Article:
Former Anglican priest says sexual relationship with parishioner was consensual
Brandon diocese expresses profound regret, files cross-claim against Nigel Packwood
A former Anglican priest in western Manitoba admits he had a sexual relationship with a parishioner for years, but Nigel Packwood says it was consensual and denies sexually assaulting the woman.
The woman sued Packwood in September, and in his statement of defence filed in court last month, he says the woman "was a willing adult participant to the sexual conduct between them, and in many instances was the initiator of such sexual conduct."
Packwood resigned from his position with the church in August 2016 after the woman made a complaint about him to the bishop of the Anglican Diocese of Brandon.
The woman is also suing the synod of the diocese, which says in its statement of defence that the bishop had required Packwood to renounce his ministry.
The diocese has now filed a cross-claim against Packwood, seeking damages toward the woman's claims and toward the legal costs from the lawsuit.
In its defence statement, the diocese expressed profound regret, offered to co-operate with any criminal investigation if the woman chose to pursue criminal charges and offered to pay for 10 sessions of counselling.
At the same time, the diocese's defence statement describes the woman's claims as excessive, vague, exaggerated and overstated, and says they are "the result of other incidents and events in her life both before and after the alleged actions of Packwood."
Pressured to have sex, woman alleges
The woman, who CBC is not identifying due to the nature of the allegations, began individual pastoral counselling sessions with Packwood in 2001. She alleges that the following year, he began pressuring her to have sex with him and began kissing and fondling her, the statement of claim says.
The claim alleges Packwood would sometimes visit the woman at home when he knew her husband would not be there. The woman repeatedly refused to have sex with Packwood, the claim says, until an occasion in 2003 when she "finally relented."
Packwood allegedly forced the woman to submit to sexual intercourse at various locations, which included the church's sanctuary and vestry room. The claim also alleges he "sexually assaulted her on the church pew."
In his statement of defence, Packwood denies those allegations.
"This defendant admits that he had an affair with the plaintiff at the relevant times, but at all times the sexual activities were consensual," Packwood's defence statement says.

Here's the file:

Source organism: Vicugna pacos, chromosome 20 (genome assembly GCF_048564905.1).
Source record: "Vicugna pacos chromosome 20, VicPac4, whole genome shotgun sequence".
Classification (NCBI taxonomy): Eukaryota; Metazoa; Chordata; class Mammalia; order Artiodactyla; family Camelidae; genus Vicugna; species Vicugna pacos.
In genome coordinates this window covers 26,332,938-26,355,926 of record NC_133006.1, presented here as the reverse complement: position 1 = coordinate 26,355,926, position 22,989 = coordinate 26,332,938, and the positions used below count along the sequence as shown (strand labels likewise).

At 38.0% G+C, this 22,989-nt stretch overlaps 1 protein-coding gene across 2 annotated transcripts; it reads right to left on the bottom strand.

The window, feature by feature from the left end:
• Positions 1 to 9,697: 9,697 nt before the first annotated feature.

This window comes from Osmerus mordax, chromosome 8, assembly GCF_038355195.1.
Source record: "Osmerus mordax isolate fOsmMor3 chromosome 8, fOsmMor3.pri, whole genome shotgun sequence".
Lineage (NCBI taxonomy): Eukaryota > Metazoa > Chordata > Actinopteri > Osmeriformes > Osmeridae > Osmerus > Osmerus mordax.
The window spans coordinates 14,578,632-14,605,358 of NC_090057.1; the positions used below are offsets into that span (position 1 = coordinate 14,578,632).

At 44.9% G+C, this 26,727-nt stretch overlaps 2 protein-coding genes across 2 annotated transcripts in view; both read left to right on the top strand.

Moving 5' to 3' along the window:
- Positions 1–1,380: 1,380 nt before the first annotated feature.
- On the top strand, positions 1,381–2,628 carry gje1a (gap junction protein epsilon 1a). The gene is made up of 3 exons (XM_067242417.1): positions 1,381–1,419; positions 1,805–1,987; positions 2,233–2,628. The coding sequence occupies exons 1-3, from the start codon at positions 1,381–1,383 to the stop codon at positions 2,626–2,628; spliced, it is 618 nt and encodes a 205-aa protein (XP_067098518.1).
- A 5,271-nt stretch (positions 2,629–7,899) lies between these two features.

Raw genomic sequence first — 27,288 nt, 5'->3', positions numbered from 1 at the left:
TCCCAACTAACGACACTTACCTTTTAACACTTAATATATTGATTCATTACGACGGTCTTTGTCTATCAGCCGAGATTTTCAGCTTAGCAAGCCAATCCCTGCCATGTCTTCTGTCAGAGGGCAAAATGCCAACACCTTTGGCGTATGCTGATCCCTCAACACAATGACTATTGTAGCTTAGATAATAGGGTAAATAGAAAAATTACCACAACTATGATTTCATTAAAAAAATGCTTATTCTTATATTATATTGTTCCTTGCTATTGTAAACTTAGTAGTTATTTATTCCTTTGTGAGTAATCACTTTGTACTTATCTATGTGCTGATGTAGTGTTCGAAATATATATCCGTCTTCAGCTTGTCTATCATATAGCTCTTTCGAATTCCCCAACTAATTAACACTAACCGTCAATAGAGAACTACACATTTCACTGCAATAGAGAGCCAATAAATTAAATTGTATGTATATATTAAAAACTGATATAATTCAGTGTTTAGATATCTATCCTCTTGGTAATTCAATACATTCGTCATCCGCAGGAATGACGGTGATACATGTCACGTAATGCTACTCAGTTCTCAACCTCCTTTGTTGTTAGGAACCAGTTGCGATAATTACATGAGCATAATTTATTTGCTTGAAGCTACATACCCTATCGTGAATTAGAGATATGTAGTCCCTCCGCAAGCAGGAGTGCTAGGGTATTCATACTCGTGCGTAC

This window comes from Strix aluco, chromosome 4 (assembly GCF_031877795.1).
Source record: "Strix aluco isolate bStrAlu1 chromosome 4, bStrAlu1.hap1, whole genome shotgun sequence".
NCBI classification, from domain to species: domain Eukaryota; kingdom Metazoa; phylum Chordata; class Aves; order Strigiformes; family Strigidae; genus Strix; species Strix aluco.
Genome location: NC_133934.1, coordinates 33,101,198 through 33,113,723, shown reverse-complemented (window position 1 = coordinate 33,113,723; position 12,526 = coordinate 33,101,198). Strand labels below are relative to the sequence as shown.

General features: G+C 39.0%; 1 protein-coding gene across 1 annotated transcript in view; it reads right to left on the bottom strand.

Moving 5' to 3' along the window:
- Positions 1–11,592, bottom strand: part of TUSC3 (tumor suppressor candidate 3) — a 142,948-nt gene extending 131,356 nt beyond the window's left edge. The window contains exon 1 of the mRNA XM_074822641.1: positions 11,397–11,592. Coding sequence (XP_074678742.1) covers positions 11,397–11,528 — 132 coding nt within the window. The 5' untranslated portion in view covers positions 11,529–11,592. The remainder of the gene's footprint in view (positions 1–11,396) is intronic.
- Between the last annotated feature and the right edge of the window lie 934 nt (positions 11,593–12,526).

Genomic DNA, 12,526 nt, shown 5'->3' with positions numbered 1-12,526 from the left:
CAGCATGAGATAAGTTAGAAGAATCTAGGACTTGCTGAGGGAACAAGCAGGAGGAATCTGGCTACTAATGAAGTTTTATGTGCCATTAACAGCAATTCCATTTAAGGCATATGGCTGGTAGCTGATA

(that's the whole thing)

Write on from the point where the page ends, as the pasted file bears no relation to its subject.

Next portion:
He denies the plaintiff's allegation that the relationship between the two "had been a sexually exploitative and abusive one in which her religious faith and her trust in him as a priest and counsellor had been grossly manipulated and betrayed by him to further his own selfish interests at her expense."
The sexual misconduct continued until 2015, the claim alleges, and "none of the sexual activity that occurred between Rev. Packwood and [the plaintiff] was consensual on [her] part."
Packwood denies the allegation in the claim that he was "grossly negligent" in the counselling services he provided to the woman, both individually and jointly with her husband.
Diocese denies breach of duties, negligence
In its defence statement, the diocese says it has not breached any duties to the woman, nor has it been negligent in any fashion.
It also says she failed to mitigate her claims for any injury or damage in a timely way, or at all, and says the action should be dismissed.
Both Packwood and the diocese argue that under Manitoba's Limitation of Actions Act, the woman waited too long to file a lawsuit, which alleges sexual misconduct between 2001 and 2015.
The woman's lawyer filed a reply to that in court, saying there is no time limitation to pursue allegations of assaults of a sexual nature.
In response to the diocese's offer to pay for counselling, the plaintiff's lawyer, Elizabeth Grace, says her client has not been able to receive funding for counselling despite repeated requests.
"It's disappointing that an institution like the Anglican Church that prides itself on being compassionate and caring has provided so little support for one of its members," Grace said.
"I'm hopeful that it will make some funded counselling available to my client."
Got a tip for the CBC News I-Team? Email firstname.lastname@example.org or call the confidential tip line at 204-788-3744.